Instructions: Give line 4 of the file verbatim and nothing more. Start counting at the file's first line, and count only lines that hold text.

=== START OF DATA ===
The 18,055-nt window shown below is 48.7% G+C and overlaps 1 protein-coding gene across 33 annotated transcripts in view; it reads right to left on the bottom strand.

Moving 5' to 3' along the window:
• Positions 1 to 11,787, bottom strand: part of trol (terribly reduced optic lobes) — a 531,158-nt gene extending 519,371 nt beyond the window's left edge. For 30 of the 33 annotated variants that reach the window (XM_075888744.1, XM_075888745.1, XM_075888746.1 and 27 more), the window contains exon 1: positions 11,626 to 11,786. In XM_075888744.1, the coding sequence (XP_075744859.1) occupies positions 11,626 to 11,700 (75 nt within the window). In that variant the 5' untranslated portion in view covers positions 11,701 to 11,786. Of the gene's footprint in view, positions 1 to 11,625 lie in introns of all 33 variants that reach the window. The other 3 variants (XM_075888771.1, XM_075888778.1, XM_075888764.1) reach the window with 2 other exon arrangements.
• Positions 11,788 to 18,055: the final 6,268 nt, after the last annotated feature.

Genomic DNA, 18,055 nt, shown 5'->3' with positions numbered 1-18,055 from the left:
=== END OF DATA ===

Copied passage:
• Positions 11,788 to 18,055: the final 6,268 nt, after the last annotated feature.